After Az's second touchdown, the friend began pointing out Abdul
to others, yelling, "That's his daddy." Word spread, and in the
fourth quarter a TV camera crew approached. Abdul bolted for the
parking lot.

Two days after Az's last college game his dad called from a
federal holding facility in Atlanta. "Son, they got me," he said.

Later Az heard the story: Abdul had traveled to Atlanta, where
Abdul Jr. was close to finishing his studies at Morehouse. On
Nov. 24, 1997--10 years and one day after he had been sentenced--he
left some spaghetti sauce simmering, Goodfellas style, to pick up
Sakeenah and Saleem at school. A pair of U.S. marshals in an
unmarked car pulled him over. He showed them a passport from
Ghana and feigned an African accent, but they had him cold.

"I see your son's a heck of a football player at San Diego
State," one of the marshals said. Abdul didn't respond, and they
handcuffed him and took him away.

A few minutes later, as he was being booked, Abdul suddenly felt
liberated in a way he had never imagined was possible. Finally he
could openly exult in the success of his kids. The booking
officer asked for his full name. "Abdul Muntaqin Hakim," he said
proudly, enunciating each syllable.

Loosely translated, Az-Zahir Ali Hakim means "radiant" and
"high, wise counselor." It's a heavy designation, yet Hakim
radiates a youthful buoyancy his teammates regard as infectious.
As he darts across the middle or squirts free on a punt return,
Hakim still seems like the kid on the junior league field who no
one could catch. "He has a unique ability to run with the
football after the catch," says Rams receivers coach Al Saunders
"He's effervescent and upbeat, and he always lights up a room.
His play is an extension of his personality."

Hakim's NFL career got off to a rocky start. After St. Louis
picked him in the fourth round of the '98 draft, he broke his
left hand during the preseason, then couldn't crack the lineup.
The Rams would finish that season 4-12, but they had a heck of a
scout team: In practice Hakim bonded with a third-string
quarterback named Kurt Warner. While Warner's only action was a
token appearance in the season finale, Hakim showcased his skills
in a Dec. 13 upset of the New England Patriots, scoring
touchdowns on a nine-yard reception and a 34-yard reverse.

In '99 the return to health of All-Pro Bruce and the first-round
selection of Holt kept Hakim out of the starting lineup but not
off the field. With offensive coordinator (and now head coach)
Mike Martz making aggressive use of multiple formations and
Warner emerging as a star, Hakim became a "12th man" who could
score in bunches. In St. Louis's third game, a 33-10 victory over
the Bengals in Cincinnati, Hakim caught touchdown passes of nine,
51 and 18 yards from Warner and returned a punt 84 yards for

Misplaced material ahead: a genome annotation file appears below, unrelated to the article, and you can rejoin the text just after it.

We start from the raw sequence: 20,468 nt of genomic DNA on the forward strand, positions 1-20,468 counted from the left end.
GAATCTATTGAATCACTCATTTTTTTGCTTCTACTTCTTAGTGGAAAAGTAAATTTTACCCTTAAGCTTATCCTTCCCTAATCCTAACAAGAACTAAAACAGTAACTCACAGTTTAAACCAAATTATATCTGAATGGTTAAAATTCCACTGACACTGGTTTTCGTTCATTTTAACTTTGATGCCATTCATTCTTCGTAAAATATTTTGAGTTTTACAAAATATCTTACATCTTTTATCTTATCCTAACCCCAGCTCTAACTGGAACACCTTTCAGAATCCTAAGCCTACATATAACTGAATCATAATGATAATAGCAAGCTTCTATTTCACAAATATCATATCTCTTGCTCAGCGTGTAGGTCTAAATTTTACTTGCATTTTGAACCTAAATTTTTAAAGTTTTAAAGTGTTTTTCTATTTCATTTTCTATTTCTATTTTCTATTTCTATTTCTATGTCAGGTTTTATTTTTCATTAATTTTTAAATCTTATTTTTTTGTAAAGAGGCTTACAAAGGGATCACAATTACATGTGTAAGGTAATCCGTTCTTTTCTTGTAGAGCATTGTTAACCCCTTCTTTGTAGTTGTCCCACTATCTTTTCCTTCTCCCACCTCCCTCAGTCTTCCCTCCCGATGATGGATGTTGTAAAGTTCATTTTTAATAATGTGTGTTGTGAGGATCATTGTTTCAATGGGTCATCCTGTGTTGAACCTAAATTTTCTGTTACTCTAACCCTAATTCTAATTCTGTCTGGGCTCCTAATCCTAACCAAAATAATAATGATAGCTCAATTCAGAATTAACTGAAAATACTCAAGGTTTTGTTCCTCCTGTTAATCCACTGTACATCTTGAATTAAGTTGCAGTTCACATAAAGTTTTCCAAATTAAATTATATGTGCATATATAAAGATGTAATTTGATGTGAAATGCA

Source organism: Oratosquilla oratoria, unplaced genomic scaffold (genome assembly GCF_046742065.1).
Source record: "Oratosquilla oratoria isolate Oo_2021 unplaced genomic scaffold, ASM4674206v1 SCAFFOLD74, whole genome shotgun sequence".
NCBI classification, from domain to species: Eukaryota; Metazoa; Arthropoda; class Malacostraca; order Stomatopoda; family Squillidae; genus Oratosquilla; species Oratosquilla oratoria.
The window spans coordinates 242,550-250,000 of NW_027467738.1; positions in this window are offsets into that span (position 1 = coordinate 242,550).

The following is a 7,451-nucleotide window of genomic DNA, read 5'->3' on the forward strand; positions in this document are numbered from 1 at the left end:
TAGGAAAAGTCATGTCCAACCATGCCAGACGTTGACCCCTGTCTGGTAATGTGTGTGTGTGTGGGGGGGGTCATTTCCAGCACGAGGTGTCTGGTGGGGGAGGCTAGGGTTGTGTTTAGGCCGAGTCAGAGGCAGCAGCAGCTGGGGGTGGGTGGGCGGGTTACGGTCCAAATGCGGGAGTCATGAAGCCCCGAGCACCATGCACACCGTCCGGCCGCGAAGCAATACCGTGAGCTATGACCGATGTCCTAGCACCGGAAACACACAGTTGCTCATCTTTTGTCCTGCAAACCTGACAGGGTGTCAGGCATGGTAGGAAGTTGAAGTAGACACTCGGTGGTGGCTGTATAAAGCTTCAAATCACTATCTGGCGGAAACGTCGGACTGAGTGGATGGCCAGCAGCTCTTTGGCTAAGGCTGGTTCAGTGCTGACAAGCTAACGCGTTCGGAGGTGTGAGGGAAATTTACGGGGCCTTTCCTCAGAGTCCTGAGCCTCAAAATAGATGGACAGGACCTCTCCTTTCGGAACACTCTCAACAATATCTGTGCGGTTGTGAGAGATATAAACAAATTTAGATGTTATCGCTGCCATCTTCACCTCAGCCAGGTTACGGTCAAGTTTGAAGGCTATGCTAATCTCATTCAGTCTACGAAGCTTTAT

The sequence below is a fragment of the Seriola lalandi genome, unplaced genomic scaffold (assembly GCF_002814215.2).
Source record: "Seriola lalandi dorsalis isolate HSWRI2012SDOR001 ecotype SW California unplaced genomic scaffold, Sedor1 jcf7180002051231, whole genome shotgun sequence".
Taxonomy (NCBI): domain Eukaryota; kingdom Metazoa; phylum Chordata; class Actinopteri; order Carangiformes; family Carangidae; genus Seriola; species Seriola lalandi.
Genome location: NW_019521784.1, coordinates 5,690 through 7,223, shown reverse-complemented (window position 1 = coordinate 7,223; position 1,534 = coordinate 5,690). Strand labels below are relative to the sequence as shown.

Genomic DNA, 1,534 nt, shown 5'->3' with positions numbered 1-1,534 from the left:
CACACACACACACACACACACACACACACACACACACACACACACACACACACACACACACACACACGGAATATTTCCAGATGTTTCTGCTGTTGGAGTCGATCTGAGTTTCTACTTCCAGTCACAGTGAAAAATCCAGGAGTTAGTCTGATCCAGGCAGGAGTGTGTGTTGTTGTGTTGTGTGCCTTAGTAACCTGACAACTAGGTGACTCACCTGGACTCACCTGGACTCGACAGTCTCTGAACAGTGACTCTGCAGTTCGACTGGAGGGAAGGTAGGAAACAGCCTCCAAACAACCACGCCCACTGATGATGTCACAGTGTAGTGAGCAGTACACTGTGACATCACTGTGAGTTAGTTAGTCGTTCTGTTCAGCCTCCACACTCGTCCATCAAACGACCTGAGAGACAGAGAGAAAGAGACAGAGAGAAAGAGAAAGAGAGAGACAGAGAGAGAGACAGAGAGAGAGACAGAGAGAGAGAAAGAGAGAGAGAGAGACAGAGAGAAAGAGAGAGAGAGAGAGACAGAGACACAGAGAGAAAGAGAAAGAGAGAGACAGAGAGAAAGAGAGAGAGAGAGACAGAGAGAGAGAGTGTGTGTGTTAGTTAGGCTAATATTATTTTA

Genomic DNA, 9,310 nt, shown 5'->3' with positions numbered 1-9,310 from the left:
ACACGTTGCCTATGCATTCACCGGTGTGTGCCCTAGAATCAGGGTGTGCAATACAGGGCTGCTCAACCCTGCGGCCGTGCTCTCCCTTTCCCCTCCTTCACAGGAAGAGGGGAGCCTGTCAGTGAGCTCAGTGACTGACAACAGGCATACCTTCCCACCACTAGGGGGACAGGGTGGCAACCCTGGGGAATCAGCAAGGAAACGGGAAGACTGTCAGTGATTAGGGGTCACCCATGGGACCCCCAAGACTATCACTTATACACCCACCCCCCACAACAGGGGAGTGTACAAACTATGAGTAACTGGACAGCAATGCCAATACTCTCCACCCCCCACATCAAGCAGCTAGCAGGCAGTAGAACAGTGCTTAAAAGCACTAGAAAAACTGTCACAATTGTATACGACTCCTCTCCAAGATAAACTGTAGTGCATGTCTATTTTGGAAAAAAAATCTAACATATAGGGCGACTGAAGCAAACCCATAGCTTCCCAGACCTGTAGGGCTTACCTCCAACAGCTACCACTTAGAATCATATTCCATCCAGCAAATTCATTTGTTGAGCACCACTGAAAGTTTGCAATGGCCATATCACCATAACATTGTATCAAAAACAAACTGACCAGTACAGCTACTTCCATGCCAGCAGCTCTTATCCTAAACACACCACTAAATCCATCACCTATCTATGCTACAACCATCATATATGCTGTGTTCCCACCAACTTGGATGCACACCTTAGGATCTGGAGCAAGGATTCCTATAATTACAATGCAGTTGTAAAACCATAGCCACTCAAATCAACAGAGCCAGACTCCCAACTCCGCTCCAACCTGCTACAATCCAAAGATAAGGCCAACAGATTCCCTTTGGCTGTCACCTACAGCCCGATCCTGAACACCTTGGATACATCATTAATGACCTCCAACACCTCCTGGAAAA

another score. Last year eight of his 36 receptions went for
touchdowns, and five of those scores came on third down, tying
him for the NFC lead in that category. He averaged 18.8 yards per
catch and had five touchdowns of 48 yards or more. This season
Hakim has 52 receptions for 730 yards and four touchdowns.

Clad in a beige canvas coat and sitting in the prison's chapel,
Abdul Hakim Sr. tells his story in a far more relaxed manner than
one would expect of a man who recently celebrated his 56th
birthday in a federal penitentiary. Abdul, who did not receive
additional time for his 10-year flight from justice, has served
three years of the sentence he went to such lengths to avoid. He
will plead his case to a parole board in July 2001.

In the meantime he sees all of Az's games at Lompoc, viewing the
ones that aren't televised in Southern California several days
later on videotapes sent by Saunders. Abdul, who normally speaks
to Az the day after games, reached him on the team bus after the
Rams' Super Bowl win. "I was choked up," Abdul says. "I'd have
given both my arms to be at that game."

Abdul leans forward on a chapel bench and bows his head. "I hate
that I lied so much for so long," he says softly. "As Muslims we
are taught to be truthful because there's a life after this, and
God has a punishment for everything you do in this life."

Abdul has something to say about Az: "I feel him at all
times...," but he is cut off. An emergency situation is at hand,
and the warden has ordered an immediate prisoner count and
lockdown. Another guard appears, telling the reporter and
photographer he'll escort them from the premises. Hakim extends
his hand, but it's just out of reach. "Goodbye," he says, and
like that, he is gone.

Back in St. Louis, Az waits for his father to be free. "I pray
for the day he gets out, because our family has some big plans,"
he says. "My dad knows what he's done, and he's a better person
now because he gets to be himself again. I'm blessed I can be
there for him when that day finally comes."

COLOR PHOTO: PHOTOGRAPH BY PETER READ MILLER COLOR PHOTO: JOHN W. MCDONOUGH DOUBLE TROUBLE Hakim has a career-high 52 catches (including two against the Niners on Oct. 29) and is the league's leading punt returner. COLOR PHOTO: OTTO GRUELE/ALLSPORT PLAYMAKER In 36 games at San Diego State, the thrill-a-minute Hakim scored 22 touchdowns and averaged 17.8 yards a catch. COLOR PHOTO: JOEY TERRILL TIME TO REFLECT Abdul, who still has 10 years to serve on his 13-year sentence, says he went on the lam for the good of his family.

SCHULTERS BELIEVES HAKIM IS AS GOOD AS THE RAMS' VAUNTED STARTING
WIDEOUTS. "HE DROPS BOMBS ON YOU," SAYS THE 49ERS SAFETY.

AFTER AZ'S THIRD TOUCHDOWN, ABDUL TORE OFF HIS JACKET AND CHEERED
WILDLY. "I DIDN'T CARE IF THEY CAUGHT ME," HE SAYS.

"I'M NOT PROUD OF WHAT I DID," SAYS ABDUL. "BUT THE SUCCESS MY
KIDS ARE HAVING IS MY REWARD."

"MY FATHER IS THE MAN MOST RESPONSIBLE FOR MAKING ME THE PERSON
I AM TODAY," SAYS AZ.

HOLE YARDS PAR R1 R2 R3 R4
OUT
HOLE YARDS PAR R1 R2 R3 R4
IN
Eagle (-2)
Birdie (-1)
Bogey (+1)
Double Bogey (+2)